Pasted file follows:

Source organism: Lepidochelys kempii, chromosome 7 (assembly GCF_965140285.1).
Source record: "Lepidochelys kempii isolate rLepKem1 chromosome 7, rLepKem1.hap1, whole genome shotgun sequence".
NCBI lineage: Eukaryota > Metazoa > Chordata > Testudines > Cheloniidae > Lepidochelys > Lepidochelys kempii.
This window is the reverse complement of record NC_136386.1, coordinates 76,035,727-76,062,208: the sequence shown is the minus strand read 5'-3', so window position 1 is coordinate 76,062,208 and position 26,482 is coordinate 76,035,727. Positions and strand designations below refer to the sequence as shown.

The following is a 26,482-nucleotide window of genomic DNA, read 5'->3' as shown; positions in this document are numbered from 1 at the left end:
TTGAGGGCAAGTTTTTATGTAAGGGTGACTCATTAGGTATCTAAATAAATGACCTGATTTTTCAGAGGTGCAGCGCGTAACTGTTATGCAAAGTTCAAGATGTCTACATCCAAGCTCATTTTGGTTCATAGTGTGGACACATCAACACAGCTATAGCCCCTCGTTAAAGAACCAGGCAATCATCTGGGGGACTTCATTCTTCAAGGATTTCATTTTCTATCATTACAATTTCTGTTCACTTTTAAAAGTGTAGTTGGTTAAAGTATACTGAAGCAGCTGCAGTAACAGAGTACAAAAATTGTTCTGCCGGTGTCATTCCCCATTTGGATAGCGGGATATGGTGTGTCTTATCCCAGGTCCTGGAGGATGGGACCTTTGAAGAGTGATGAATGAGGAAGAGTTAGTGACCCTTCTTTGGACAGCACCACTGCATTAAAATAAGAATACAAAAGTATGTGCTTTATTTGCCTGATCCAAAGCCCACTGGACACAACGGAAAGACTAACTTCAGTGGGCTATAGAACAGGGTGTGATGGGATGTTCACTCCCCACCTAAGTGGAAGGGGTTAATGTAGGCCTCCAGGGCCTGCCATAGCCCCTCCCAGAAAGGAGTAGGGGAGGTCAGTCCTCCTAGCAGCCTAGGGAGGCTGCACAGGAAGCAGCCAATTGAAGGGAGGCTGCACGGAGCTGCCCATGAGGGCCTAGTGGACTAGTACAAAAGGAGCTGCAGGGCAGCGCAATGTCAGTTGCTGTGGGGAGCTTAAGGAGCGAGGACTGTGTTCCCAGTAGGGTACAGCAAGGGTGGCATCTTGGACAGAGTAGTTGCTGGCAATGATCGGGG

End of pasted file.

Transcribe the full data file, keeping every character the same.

Source organism: Lepidochelys kempii, chromosome 7 (assembly GCF_965140285.1).
Source record: "Lepidochelys kempii isolate rLepKem1 chromosome 7, rLepKem1.hap1, whole genome shotgun sequence".
NCBI lineage: Eukaryota > Metazoa > Chordata > Testudines > Cheloniidae > Lepidochelys > Lepidochelys kempii.
This window is the reverse complement of record NC_136386.1, coordinates 76,035,727-76,062,208: the sequence shown is the minus strand read 5'-3', so window position 1 is coordinate 76,062,208 and position 26,482 is coordinate 76,035,727. Positions and strand designations below refer to the sequence as shown.

The following is a 26,482-nucleotide window of genomic DNA, read 5'->3' as shown; positions in this document are numbered from 1 at the left end:
TTGAGGGCAAGTTTTTATGTAAGGGTGACTCATTAGGTATCTAAATAAATGACCTGATTTTTCAGAGGTGCAGCGCGTAACTGTTATGCAAAGTTCAAGATGTCTACATCCAAGCTCATTTTGGTTCATAGTGTGGACACATCAACACAGCTATAGCCCCTCGTTAAAGAACCAGGCAATCATCTGGGGGACTTCATTCTTCAAGGATTTCATTTTCTATCATTACAATTTCTGTTCACTTTTAAAAGTGTAGTTGGTTAAAGTATACTGAAGCAGCTGCAGTAACAGAGTACAAAAATTGTTCTGCCGGTGTCATTCCCCATTTGGATAGCGGGATATGGTGTGTCTTATCCCAGGTCCTGGAGGATGGGACCTTTGAAGAGTGATGAATGAGGAAGAGTTAGTGACCCTTCTTTGGACAGCACCACTGCATTAAAATAAGAATACAAAAGTATGTGCTTTATTTGCCTGATCCAAAGCCCACTGGACACAACGGAAAGACTAACTTCAGTGGGCTATAGAACAGGGTGTGATGGGATGTTCACTCCCCACCTAAGTGGAAGGGGTTAATGTAGGCCTCCAGGGCCTGCCATAGCCCCTCCCAGAAAGGAGTAGGGGAGGTCAGTCCTCCTAGCAGCCTAGGGAGGCTGCACAGGAAGCAGCCAATTGAAGGGAGGCTGCACGGAGCTGCCCATGAGGGCCTAGTGGACTAGTACAAAAGGAGCTGCAGGGCAGCGCAATGTCAGTTGCTGTGGGGAGCTTAAGGAGCGAGGACTGTGTTCCCAGTAGGGTACAGCAAGGGTGGCATCTTGGACAGAGTAGTTGCTGGCAATGATCGGGG